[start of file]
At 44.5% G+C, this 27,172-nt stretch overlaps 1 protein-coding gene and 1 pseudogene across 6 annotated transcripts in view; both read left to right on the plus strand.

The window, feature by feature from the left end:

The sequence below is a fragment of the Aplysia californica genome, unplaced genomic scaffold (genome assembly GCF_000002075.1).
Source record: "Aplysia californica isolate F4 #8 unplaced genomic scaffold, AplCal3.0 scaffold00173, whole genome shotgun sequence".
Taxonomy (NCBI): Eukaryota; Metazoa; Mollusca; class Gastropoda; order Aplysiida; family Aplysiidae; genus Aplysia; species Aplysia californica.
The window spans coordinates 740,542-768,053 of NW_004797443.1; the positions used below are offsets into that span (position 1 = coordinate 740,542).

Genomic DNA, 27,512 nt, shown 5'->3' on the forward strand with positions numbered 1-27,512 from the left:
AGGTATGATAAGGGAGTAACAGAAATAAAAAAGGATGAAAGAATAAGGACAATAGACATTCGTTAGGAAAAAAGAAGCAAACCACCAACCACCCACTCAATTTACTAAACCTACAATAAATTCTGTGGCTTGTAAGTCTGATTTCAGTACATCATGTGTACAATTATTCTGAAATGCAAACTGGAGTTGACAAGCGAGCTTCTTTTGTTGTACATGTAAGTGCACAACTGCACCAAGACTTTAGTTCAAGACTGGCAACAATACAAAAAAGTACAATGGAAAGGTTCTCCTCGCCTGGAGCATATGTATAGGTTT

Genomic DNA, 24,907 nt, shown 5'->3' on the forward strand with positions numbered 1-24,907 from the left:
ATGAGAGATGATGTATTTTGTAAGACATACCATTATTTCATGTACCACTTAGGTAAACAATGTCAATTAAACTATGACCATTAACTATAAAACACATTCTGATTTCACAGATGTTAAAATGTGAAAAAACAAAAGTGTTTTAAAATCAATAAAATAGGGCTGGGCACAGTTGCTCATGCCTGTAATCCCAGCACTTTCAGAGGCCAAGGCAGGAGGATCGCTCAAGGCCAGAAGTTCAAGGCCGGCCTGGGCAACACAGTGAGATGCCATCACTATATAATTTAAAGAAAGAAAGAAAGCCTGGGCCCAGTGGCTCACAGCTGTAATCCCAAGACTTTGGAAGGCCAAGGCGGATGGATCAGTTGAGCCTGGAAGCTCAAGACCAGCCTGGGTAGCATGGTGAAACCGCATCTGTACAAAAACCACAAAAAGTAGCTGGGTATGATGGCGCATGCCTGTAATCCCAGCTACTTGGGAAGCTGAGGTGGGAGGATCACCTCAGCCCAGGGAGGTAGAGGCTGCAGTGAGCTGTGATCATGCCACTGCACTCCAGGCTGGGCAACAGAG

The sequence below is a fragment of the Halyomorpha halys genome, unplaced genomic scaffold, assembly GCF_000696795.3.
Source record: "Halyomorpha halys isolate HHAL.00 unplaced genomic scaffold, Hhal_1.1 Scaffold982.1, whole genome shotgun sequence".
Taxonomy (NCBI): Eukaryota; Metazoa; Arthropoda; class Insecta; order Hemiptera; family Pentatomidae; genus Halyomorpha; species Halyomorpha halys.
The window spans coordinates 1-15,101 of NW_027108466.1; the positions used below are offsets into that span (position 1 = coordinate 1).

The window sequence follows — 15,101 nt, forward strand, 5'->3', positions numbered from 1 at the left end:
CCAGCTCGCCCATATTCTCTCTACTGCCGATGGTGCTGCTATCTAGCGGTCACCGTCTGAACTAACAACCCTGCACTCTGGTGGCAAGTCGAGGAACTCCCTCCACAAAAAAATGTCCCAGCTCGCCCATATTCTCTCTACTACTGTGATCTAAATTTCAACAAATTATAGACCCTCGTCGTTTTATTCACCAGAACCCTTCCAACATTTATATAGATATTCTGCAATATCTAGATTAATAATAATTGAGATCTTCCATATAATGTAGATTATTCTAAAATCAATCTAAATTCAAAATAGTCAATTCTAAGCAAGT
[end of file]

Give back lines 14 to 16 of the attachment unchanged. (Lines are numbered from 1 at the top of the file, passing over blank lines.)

The window spans coordinates 1-15,101 of NW_027108466.1; the positions used below are offsets into that span (position 1 = coordinate 1).

The window sequence follows — 15,101 nt, forward strand, 5'->3', positions numbered from 1 at the left end:
CCAGCTCGCCCATATTCTCTCTACTGCCGATGGTGCTGCTATCTAGCGGTCACCGTCTGAACTAACAACCCTGCACTCTGGTGGCAAGTCGAGGAACTCCCTCCACAAAAAAATGTCCCAGCTCGCCCATATTCTCTCTACTACTGTGATCTAAATTTCAACAAATTATAGACCCTCGTCGTTTTATTCACCAGAACCCTTCCAACATTTATATAGATATTCTGCAATATCTAGATTAATAATAATTGAGATCTTCCATATAATGTAGATTATTCTAAAATCAATCTAAATTCAAAATAGTCAATTCTAAGCAAGT